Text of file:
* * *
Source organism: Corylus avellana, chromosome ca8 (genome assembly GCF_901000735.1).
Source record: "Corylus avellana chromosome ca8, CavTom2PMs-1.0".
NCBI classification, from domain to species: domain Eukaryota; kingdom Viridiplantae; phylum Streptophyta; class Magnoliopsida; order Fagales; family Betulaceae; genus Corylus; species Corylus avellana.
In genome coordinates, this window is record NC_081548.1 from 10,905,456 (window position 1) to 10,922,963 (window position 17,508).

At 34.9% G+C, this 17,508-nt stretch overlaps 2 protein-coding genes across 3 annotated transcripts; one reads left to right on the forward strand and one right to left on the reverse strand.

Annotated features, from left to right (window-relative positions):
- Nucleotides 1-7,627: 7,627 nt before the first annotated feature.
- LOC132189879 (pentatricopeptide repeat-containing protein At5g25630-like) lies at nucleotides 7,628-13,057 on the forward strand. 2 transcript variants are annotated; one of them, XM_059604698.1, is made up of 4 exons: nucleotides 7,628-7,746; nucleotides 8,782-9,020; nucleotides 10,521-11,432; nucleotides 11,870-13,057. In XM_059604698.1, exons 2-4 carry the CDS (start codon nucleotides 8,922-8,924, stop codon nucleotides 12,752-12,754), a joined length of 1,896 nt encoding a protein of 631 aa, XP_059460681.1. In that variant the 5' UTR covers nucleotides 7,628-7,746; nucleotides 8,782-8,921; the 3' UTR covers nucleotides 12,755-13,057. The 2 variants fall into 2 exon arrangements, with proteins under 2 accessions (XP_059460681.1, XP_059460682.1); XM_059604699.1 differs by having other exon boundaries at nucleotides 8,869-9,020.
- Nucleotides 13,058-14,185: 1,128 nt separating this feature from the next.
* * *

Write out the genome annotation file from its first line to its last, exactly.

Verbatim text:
Source organism: Corylus avellana, chromosome ca8 (genome assembly GCF_901000735.1).
Source record: "Corylus avellana chromosome ca8, CavTom2PMs-1.0".
NCBI classification, from domain to species: domain Eukaryota; kingdom Viridiplantae; phylum Streptophyta; class Magnoliopsida; order Fagales; family Betulaceae; genus Corylus; species Corylus avellana.
In genome coordinates, this window is record NC_081548.1 from 10,905,456 (window position 1) to 10,922,963 (window position 17,508).

At 34.9% G+C, this 17,508-nt stretch overlaps 2 protein-coding genes across 3 annotated transcripts; one reads left to right on the forward strand and one right to left on the reverse strand.

Annotated features, from left to right (window-relative positions):
- Nucleotides 1-7,627: 7,627 nt before the first annotated feature.
- LOC132189879 (pentatricopeptide repeat-containing protein At5g25630-like) lies at nucleotides 7,628-13,057 on the forward strand. 2 transcript variants are annotated; one of them, XM_059604698.1, is made up of 4 exons: nucleotides 7,628-7,746; nucleotides 8,782-9,020; nucleotides 10,521-11,432; nucleotides 11,870-13,057. In XM_059604698.1, exons 2-4 carry the CDS (start codon nucleotides 8,922-8,924, stop codon nucleotides 12,752-12,754), a joined length of 1,896 nt encoding a protein of 631 aa, XP_059460681.1. In that variant the 5' UTR covers nucleotides 7,628-7,746; nucleotides 8,782-8,921; the 3' UTR covers nucleotides 12,755-13,057. The 2 variants fall into 2 exon arrangements, with proteins under 2 accessions (XP_059460681.1, XP_059460682.1); XM_059604699.1 differs by having other exon boundaries at nucleotides 8,869-9,020.
- Nucleotides 13,058-14,185: 1,128 nt separating this feature from the next.